Affected people feel blocked for a long time. They persist in behavioral patterns and thoughts they have learned, even though they know that this is wrong, that the current situation requires different behavior, and they have no beginning and no end to what they do.

There is therefore no energy left for everyday activities, and those affected always feel that they have too little time - for everything. Therefore, they generally avoid situations that require their own action.

They find it extremely difficult to translate thoughts into actions, and they are not short of ideas. On the contrary: They often bubble up with ideas and pursue them vigorously, then the number increases and they don't know how to implement them. They postpone it until later, and that means: Not at all.

Every tenth person knows feelings like: I forget important things, I neglect to transfer the rent or to tackle the long overdue examination at the dentist. The difference to those affected is the permanent condition, which makes everyday life almost impossible. This affects about 2% of Germans. They stand out because they forget what they just said. Though otherwise known to be good-natured, they want to dominate conversations and repeat what they have said a hundred times, as if no one was listening to them.

They suffer from fear of having forgotten something and therefore often make spontaneous decisions, that is, prematurely, or they remain passive and do not make a decision at all.

Affected people react very sensitively when their everyday life, which they put together with difficulty, is disturbed. When others expect them to have done something at a certain time, they feel paralyzed.

Messies cannot delimit themselves, so their unconscious is flooded and they feel like they can never calm down.

They postpone important work, even on topics that are close to their hearts. This is not because of laziness, but because of the helplessness, reacting flexibly to challenges. A person affected, for example, is sitting at a homework in the university and then his computer hangs up. Instead of calling someone with whom he may have had nothing to do for a while but who knows his way around, he leaves it at that and the work remains unfinished.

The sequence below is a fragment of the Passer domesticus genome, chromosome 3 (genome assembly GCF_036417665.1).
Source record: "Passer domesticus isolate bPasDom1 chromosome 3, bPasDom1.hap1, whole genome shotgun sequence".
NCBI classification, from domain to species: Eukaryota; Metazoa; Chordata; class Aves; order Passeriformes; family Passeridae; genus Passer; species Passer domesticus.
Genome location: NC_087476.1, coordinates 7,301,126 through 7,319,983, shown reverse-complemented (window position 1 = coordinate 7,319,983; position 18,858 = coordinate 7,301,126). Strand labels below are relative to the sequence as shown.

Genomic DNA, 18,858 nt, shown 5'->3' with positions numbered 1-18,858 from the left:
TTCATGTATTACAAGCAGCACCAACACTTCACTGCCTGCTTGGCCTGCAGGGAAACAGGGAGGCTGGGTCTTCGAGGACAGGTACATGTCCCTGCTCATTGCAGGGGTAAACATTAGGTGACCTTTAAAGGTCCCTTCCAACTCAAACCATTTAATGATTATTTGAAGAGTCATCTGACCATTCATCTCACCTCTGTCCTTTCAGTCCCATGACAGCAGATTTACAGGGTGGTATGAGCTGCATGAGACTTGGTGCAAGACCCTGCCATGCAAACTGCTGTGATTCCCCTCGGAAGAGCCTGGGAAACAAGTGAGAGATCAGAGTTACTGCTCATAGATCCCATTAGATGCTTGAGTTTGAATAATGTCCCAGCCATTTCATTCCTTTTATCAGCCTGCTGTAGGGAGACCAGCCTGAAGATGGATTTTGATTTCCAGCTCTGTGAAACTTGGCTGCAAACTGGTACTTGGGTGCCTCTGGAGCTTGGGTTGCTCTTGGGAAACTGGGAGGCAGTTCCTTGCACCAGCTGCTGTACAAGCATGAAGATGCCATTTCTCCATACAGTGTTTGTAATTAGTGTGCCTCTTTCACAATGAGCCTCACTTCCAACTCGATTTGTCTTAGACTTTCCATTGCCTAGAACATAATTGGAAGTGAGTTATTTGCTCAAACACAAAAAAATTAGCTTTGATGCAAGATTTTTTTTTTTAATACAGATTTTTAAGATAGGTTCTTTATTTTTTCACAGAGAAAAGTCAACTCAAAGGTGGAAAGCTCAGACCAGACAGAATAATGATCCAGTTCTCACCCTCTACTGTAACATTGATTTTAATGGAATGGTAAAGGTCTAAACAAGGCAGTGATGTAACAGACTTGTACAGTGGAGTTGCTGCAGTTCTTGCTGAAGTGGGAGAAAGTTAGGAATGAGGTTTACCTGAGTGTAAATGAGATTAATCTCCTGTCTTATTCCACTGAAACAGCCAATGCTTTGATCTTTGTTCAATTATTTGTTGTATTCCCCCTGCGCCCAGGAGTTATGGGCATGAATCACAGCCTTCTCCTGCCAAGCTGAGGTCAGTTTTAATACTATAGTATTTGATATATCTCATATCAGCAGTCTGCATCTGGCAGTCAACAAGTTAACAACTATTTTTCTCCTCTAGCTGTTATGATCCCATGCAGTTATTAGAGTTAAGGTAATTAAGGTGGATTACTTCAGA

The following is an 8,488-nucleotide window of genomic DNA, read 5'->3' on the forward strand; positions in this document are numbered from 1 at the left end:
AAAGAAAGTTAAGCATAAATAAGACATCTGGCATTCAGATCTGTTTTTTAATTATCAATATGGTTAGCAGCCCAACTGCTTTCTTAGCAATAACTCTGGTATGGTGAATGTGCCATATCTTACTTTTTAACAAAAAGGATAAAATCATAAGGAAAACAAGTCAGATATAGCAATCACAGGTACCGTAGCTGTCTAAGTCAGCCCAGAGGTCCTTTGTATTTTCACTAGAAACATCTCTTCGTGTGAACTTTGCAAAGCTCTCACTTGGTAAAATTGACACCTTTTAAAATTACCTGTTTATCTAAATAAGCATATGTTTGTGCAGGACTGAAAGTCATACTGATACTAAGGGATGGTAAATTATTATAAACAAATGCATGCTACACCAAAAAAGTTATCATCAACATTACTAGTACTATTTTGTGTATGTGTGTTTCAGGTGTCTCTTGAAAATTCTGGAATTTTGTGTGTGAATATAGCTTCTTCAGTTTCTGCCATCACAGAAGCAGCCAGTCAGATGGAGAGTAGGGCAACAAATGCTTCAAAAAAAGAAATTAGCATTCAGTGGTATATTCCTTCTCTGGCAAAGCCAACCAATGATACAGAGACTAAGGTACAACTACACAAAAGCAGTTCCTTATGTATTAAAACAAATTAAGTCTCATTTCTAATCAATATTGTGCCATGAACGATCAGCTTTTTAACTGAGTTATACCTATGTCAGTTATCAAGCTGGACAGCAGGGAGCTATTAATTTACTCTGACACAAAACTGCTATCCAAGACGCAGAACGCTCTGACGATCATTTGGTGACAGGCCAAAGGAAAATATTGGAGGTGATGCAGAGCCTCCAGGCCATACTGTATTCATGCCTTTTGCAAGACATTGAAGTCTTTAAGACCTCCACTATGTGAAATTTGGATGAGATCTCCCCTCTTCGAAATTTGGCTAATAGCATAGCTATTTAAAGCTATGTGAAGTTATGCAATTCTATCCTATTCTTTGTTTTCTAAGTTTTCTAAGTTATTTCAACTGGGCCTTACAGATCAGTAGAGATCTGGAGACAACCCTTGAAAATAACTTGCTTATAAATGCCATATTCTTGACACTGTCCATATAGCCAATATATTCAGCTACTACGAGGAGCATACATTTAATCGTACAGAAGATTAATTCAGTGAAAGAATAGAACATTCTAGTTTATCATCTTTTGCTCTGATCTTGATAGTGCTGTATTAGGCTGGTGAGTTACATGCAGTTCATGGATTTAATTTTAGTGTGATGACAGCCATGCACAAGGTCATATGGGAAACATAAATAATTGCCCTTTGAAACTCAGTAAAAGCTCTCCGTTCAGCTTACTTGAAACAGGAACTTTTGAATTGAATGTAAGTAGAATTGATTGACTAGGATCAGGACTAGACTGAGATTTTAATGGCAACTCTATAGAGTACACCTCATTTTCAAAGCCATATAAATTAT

They start new jobs with enthusiasm and then leave them there - the “garbage” not only testifies to their commitment, patients also cannot stand it if someone touches it. For example, a woman who suffered from Messie syndrome left her allotment garden to a friend. He laboriously searched for boards, plastic tarpaulins and old buckets and piled the rubbish in a big pile to bring it to the landfill. When he came into the garden the next day, the previous owner, who could not separate from the garden, had done a great job. Things were scattered across the lawn in six smaller piles.

Sufferers have problems saying what they want and how they feel. Unconscious fears often play a role and growing up in a family in which unspoken secrets were as formative as blurred boundaries between individual areas.

Those affected block their memories under stress and “expose themselves mentally.” They can then no longer concentrate on the simplest tasks of everyday life, get lost in the car, fill up with the wrong gasoline or miscalculate at the bakery. The more you think, the more your thoughts wander. If you are relaxed, you have no problems with the same situations.

Patients even forget the immediate past, forget names, and forget appointments. That goes as far as disorientation; they don't find the way home, they forget why they went to the supermarket, and they forget promises.

Affected people often ward off responsibility. As children, they did not learn to determine and take responsibility for their actions - they remained passive. As adults, they keep this behavior, and deciding to throw something away means responsibility. Others are afraid of failing socially. So they don't even try and avoid situations where they could fail.